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True Love

Posted March 11, 2011

 

“I’m not in-love with him any more,” a wife said sadly in my office this week.

She had been.  Once, over a decade ago.  Before the brutal murder of her husband’s younger sister.  Before the years of tracking down the killer, the long, long trial, the life-sentence in prison.  Before the birth of their own two children.  Before Todd’s promotion at work that required 70-80 hours a week at the office.  Once, a long, long time ago Carol had been in love with her husband.

When her sister-in-law’s life had been taken in an unimaginable way, Todd had changed.  He became bitter, withdrawn, angry.   “Who wouldn’t?” said Carol.

I certainly would have, I thought to myself.

Now, a decade later they find themselves in my office.  Carol describes her situation this way:  “I’ve pulled away, far, far away, from Todd.  I don’t know how to come back, and worse, I don’t even know if I want to.

Todd panics when he hears this.

As I listen to their story, it begins to make sense.  After the sister-in-law’s death, Carol and her needs took the back seat.  As someone who avoids conflict, she pulled back in the face of Todd’s hurt and anger.  She withdrew.  Todd’s only objective for two years was finding the man who had killed his sister.  He was dogged and relentless and eventually succeeded. Carol became pregnant.  She reported how she felt very alone in the pregnancy and the birthing of their two kids.  When Todd wasn’t at the office, he was off running or biking, something he said he absolutely needed to manage the stress at his job.  Carol kept quiet and shouldered the burden of raising their two children.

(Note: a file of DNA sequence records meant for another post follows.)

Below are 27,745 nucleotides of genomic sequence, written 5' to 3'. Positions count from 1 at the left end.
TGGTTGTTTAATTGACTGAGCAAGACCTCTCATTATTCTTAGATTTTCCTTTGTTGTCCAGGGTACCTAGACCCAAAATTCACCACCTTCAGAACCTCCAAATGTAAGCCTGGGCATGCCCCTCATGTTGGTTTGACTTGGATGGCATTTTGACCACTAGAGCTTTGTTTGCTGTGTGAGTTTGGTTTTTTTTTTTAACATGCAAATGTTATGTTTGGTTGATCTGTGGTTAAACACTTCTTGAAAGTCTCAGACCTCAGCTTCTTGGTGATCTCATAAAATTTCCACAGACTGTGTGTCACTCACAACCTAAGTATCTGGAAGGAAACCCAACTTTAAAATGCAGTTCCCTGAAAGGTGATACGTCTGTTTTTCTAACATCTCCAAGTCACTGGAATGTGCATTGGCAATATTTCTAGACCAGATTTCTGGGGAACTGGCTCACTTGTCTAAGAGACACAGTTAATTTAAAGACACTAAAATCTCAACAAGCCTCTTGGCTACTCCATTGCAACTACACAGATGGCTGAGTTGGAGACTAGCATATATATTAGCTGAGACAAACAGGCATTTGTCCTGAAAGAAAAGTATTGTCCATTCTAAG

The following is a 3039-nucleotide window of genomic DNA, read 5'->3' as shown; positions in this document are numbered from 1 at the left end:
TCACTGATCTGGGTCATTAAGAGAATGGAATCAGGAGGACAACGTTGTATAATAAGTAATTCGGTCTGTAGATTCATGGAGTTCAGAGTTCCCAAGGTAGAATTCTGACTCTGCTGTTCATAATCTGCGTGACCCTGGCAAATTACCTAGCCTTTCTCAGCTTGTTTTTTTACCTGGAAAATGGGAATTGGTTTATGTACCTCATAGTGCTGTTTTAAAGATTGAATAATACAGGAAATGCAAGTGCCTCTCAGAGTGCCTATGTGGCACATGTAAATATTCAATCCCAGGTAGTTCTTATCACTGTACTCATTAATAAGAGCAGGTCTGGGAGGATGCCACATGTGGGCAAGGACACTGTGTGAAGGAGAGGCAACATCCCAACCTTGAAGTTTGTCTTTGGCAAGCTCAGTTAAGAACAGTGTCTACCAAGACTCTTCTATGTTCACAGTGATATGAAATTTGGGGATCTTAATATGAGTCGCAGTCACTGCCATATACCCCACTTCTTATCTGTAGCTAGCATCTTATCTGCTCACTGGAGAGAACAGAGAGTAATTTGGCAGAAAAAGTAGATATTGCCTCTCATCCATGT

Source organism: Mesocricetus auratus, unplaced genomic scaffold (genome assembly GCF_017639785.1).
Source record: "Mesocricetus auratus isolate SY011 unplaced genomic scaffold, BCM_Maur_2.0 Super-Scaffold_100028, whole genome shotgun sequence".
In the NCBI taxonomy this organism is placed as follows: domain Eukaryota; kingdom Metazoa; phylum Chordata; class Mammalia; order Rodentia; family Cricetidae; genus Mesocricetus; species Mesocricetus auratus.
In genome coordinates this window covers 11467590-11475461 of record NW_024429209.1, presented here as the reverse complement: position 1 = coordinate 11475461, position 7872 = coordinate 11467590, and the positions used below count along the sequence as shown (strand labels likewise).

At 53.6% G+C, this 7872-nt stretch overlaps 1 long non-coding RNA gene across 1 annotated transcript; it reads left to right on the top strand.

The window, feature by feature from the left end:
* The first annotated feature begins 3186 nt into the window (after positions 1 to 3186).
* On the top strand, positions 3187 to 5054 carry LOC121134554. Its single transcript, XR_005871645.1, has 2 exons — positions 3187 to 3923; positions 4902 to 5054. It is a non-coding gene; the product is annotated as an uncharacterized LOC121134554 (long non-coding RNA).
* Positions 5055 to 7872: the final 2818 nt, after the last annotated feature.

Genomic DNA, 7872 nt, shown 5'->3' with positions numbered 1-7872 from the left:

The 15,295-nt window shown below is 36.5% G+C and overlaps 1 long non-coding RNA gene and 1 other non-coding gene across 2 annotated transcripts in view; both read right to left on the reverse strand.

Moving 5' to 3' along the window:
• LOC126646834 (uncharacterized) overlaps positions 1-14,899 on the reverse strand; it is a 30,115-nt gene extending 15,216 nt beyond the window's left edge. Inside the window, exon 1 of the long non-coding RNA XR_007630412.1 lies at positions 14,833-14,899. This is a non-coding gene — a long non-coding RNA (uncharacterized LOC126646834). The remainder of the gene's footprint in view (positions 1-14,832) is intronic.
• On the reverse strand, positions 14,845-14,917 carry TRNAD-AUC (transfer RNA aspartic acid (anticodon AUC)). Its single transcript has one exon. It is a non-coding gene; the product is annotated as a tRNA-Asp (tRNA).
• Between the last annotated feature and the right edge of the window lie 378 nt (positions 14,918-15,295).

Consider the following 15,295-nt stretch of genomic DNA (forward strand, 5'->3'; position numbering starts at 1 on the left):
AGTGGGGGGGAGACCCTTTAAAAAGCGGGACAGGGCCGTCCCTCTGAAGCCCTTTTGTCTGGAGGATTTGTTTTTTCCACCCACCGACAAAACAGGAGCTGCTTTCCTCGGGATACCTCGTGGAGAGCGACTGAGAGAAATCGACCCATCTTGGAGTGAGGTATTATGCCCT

When the children entered school, Carol began to pursue her own interests:  coaching children’s soccer, starting a book group.  Her needs for feeling valued and for emotional sustenance and support began to be met elsewhere.  She continued to fulfill her child-rearing and household responsibilities, but found she sidestepped opportunities to be with Todd alone.  She preferred to be by herself  immersed in a good book or with her friends.  Sex became a chore.

The good news was she came to counseling willingly.  Tentatively Carol began to express her anger and her hurt regarding how they both had allowed Todd’s needs to dominate their marriage.  But more importantly, she was beginning to see her part in that damaging dynamic.

Todd, in the meantime, worked to manage his anxiety and to listen to Carol’s story.    As he comprehended how hurtful his behaviors had been to her, he validated and acknowledged her experience.  He told her he had no idea that what he had been doing had been so harmful, but that he got it now.  He encouraged her to tell him what she wanted and needed from him.  He wanted to show her he could change.

Will this be the end of their long marriage or will it be a new beginning, the opportunity for a new chapter, of a much deeper and rewarding connection?

No one knows for sure at this juncture, but there is always hope.

 

 





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